With more winter weather on the way for Zion National Park, guests visiting the park in the coming days are likely to find themselves facing snow and ice on roadways. Some may choose to stay warm and cozy in their hotel room or vacation rental while the winter storms pass. But with a few safe driving tips, it is possible to navigate the park during this winter weather. Keep reading to learn what you need to know about driving in Zion this time of year.
Safe Winter Driving Starts Before You Climb Behind the Wheel
Long before you ever climb into your car and take off cautiously on slick roads, there are a few things you need to do to prepare for a safe trip.
Start by clearing all ice and snow off of your vehicle. Most people realize that they need to scrape the front window clean. If you aren’t used to driving in snow, that might be all you do to prepare. In reality, you should be clearing all of your windows. If your side or back windows are covered in snow, you won’t be able to properly see other drivers on the roadway. This could lead to accidents as you try merging or switching lanes.
Another part of your vehicle that you need to clear of ice and snow if the roof. While this build up may not affect your view, it can pose a major hazard to other drivers. When the ice and snow does break loose from your car while you’re traveling down the roadway, it may hit another vehicle’s windshield. In extreme cases, it could shatter or crack the windshield. Even if this doesn’t occur, it will momentarily obstruct that driver’s view, which could cause them to have an accident.
Clearing off your windows and roof isn’t just a safety measure. Failure to do so could lead to a ticket if police catch you driving down the road with obstructed views or a safety hazard like piled-on snow.
Make Sure Your Vehicle is Capable of Driving in Winter Conditions
Even if you clean all of the snow and ice off of your car, it still may not be ready to take on Zion’s winter roads.
You should have good tires that still have plenty of tread left on them. Low temperatures can cause your tires to lose pressure, so make sure that you are properly inflating them regularly. Your car’s heat should be working properly, and your gas tank at least half full; both will come in handy if snow and ice causes road closures or delays that leave you stranded in the park longer than expected.
Slow Down and Leave Yourself Space
Now that your car is ready to go, it’s time to take to the roads. Whether you have tons of experience driving on icy roads or are still gaining confidence, there are two essential rules that you should always follow; slow down and leave yourself space between your car and the one in front of you.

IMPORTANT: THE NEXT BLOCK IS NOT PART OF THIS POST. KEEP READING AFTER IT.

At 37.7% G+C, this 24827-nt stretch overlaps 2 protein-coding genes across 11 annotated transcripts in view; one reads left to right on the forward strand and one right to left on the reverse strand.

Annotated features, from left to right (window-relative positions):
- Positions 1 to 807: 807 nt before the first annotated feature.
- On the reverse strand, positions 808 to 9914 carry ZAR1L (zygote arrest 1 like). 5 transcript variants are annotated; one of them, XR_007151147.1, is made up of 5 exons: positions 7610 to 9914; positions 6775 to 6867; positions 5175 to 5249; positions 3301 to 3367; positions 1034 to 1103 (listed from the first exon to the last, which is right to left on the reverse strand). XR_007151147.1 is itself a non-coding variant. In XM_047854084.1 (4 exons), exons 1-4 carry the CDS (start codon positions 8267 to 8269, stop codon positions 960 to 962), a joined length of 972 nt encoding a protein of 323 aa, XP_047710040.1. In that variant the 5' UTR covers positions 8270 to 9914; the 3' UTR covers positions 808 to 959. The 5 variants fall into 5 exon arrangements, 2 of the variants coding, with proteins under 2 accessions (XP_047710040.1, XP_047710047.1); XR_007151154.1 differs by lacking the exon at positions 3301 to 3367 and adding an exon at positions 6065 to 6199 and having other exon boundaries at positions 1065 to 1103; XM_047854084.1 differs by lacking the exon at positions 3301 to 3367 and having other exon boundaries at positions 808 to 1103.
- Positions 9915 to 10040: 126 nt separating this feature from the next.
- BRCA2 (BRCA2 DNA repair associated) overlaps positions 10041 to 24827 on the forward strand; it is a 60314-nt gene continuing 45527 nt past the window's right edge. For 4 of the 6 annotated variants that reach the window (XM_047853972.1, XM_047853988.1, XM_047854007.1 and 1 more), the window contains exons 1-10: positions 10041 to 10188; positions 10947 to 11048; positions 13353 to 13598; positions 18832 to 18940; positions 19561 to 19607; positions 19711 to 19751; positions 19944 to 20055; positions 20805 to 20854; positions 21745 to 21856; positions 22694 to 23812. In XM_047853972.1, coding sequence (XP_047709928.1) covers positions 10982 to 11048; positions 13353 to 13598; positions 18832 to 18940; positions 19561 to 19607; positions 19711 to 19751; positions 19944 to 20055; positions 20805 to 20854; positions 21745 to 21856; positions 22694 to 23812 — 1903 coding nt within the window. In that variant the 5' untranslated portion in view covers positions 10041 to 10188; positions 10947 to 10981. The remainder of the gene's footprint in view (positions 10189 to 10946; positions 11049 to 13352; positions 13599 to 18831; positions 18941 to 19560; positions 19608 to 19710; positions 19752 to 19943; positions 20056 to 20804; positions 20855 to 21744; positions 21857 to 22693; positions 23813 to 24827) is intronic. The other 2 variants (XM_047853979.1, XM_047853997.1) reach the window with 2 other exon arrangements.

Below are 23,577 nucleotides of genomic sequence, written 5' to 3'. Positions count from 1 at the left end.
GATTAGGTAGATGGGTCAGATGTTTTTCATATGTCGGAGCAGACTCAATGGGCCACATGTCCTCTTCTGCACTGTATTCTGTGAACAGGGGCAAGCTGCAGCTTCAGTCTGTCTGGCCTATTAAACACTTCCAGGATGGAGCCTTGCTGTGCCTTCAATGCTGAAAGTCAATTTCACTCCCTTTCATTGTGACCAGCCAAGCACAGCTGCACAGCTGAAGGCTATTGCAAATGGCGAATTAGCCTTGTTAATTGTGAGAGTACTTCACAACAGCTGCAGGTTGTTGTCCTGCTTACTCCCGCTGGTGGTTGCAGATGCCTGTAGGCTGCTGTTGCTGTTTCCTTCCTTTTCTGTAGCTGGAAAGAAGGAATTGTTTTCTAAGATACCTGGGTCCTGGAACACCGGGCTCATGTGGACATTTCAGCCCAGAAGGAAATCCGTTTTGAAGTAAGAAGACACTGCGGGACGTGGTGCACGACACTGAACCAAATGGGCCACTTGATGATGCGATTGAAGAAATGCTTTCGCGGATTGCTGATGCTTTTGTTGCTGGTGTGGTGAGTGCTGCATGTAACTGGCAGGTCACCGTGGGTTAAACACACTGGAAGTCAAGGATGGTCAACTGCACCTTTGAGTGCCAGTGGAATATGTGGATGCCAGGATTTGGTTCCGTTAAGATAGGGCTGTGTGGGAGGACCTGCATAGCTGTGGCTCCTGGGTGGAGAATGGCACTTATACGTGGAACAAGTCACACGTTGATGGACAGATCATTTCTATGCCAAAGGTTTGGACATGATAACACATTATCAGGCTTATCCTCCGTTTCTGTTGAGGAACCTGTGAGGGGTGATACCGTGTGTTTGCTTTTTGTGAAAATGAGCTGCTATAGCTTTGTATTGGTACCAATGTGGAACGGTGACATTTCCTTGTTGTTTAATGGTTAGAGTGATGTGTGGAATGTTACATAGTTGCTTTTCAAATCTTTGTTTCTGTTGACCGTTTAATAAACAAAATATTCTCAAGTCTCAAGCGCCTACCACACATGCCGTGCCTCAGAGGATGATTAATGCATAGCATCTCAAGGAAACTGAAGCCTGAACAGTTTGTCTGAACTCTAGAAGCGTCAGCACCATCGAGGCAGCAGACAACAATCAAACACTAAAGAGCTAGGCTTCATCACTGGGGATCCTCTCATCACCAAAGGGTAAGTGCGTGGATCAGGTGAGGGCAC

Even if you don’t think that your car is sliding or that the roads are that bad, slowing down gives you time to react if you do begin to slide. The majority of the road may be cleared and dry, but black ice could be lurking in shaded corners of turns or on hills. If you’re speeding through the park (something you shouldn’t be doing anyway!), you could hit those icy patches and lose control.
Any time road conditions are wet, stopping times are increased. This means that it will take your car longer than usual to come to a complete stop when you apply the brakes. If roads are very icy, you may not even get enough traction to stop your car on a slope. For this reason, you should increase the amount of space you leave between your car and the one in front of you. That way if you do need to make a sudden stop, you’ll have time and room to do so safely.
Know What to do if You Start to Slide
The best way to avoid getting into an accident while driving on wintery roads is to make sure that you know exactly what to do if your car does hit ice or begins to slide on snow.
Too many drivers either never learn this important skill or they panic in the moment. In most cases, this means hitting the brakes, which is the exact opposite of what you should do. Hitting the brakes will only cause your car to slide more out of control, especially if your vehicle is equipped with modern anti-lock brakes.
Instead, ease your foot off of the gas, but keep it off the brakes. Gently steer your car in the direction that it is sliding; this will help keep you from spinning out. As you regain control or your car slows to a stop, you can then apply the brakes. If your car isn’t coming to a stop, you can gently apply the brakes to help slow it down and hopefully allow you to control the direction it’s moving. But you should tap your breaks as gently as possible when doing so.
Learning to Navigate Zion’s Winter Roads
If you’re used to driving in snow and ice, navigating Zion’s roadways this time of year should be a breeze. While the higher elevations do see moderate snowfall, the lower canyon only gets the occasional winter storm. With fewer visitors in the park, navigating the roadways is often easy. Just take it slow and play it safe.
Those who aren’t confident in their ability to drive on snow and ice or who aren’t sure about their vehicle handling the conditions should think twice before entering the park during or right after a winter storm. In the lower canyon, snow and ice melt quickly. So you may be able to wait until later in your trip and still enjoy the park safely. If the lower canyon roads are clear, you can always make a trip to the visitor center. From there, chat with rangers about driving or hiking safely in other areas of the park.
Planning to do some hiking during your winter visit to the park? Check out this guide next to learn how to pack a hiking emergency kit to stay safe in case you get caught out in the snow.